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U.S. Holiday Retail Sales Grew Almost 4%


New York City

Overall U.S. retail sales for the 2007 holiday shopping season grew by 3.6% over the same period in 2006, MasterCard Advisors’ SpendingPulse reported Wednesday. The SpendingPulse report analyzed spending across the electronics, specialty (apparel), ecommerce and luxury sectors.

“Overall sales came in just above the lower end of the range we were expecting, maintaining the slower, modest growth we’ve been seeing throughout the year,” said Michael McNamara, VP of research and analysis the for the financial consulting firm.

“Most industry observers had adjusted their sights down, but anyone who was looking for this holiday season to kick start a new wave of growth would find these numbers falling short of expectation,” he said.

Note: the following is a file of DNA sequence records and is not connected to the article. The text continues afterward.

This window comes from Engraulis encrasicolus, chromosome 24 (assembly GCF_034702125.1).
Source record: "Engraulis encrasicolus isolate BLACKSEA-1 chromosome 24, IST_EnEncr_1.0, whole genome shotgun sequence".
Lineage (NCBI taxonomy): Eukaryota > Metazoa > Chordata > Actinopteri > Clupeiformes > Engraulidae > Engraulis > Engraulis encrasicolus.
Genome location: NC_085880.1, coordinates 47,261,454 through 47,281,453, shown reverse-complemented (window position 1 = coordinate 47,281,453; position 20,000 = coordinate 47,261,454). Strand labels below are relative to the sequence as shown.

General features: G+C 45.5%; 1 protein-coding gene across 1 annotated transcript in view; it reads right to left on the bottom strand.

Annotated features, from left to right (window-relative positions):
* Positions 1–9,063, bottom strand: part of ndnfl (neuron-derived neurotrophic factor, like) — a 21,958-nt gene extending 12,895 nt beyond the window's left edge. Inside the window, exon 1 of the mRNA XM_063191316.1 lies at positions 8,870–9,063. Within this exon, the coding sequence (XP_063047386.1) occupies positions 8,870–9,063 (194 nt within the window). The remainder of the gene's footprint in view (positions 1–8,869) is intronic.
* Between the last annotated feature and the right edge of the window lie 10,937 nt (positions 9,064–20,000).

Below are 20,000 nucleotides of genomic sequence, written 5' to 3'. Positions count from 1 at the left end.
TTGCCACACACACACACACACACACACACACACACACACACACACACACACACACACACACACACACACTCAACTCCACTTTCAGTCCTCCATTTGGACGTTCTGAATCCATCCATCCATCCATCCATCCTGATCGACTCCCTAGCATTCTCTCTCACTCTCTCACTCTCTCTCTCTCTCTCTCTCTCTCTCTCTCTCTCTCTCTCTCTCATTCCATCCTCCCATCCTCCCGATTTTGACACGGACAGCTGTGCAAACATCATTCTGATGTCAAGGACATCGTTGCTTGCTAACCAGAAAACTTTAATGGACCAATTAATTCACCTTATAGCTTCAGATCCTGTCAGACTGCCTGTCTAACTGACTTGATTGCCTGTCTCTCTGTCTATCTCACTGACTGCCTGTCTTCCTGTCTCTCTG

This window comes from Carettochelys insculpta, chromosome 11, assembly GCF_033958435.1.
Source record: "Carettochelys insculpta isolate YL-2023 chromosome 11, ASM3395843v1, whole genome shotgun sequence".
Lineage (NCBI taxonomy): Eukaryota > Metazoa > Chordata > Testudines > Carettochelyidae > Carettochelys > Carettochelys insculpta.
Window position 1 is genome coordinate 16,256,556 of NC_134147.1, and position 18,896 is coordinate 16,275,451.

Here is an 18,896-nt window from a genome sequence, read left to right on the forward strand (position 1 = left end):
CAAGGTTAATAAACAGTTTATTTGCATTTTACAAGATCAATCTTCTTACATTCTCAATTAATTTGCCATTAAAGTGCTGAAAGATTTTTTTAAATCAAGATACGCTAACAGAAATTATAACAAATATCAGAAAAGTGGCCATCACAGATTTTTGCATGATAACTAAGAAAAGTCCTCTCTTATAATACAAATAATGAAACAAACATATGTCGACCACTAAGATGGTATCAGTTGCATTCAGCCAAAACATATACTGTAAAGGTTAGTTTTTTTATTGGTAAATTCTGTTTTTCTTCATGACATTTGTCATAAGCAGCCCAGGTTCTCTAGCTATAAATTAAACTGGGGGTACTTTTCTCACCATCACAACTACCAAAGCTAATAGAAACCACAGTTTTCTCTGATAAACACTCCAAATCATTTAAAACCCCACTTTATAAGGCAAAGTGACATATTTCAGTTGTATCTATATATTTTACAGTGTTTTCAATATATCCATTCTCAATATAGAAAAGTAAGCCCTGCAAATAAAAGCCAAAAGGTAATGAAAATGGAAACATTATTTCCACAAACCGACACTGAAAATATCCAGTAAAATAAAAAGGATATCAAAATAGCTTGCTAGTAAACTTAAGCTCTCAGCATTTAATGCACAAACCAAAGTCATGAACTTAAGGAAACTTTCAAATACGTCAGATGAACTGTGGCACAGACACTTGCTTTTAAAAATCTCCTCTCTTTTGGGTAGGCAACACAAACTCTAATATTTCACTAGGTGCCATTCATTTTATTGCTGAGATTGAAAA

Ecommerce was the strongest category, outperforming all other categories, according to the report. The channel had a strong start to the season, posting online sales increases of 40% on Cyber Monday, Nov. 26. This strong early showing contributed to an overall growth rate of 22.4%.

The luxury category, which encompasses high-end department stores, apparel, leather good and restaurants, was also a strong sector. The category, minus jewelry, posted a 7.1% sales increase compared to 2006.

Electronics opened the season with a surge of 15% growth on Black Friday. Consumer spending slowed by mid-season, contributing to a modest overall growth of 2.7%.

Overall specialty apparel was up a modest 1.4%. Men's apparel was up 2.3%, and footwear was up 6%. Meanwhile, women’s apparel had the worst showing this holiday season, with sales dropping 2.4% this year, the report said.

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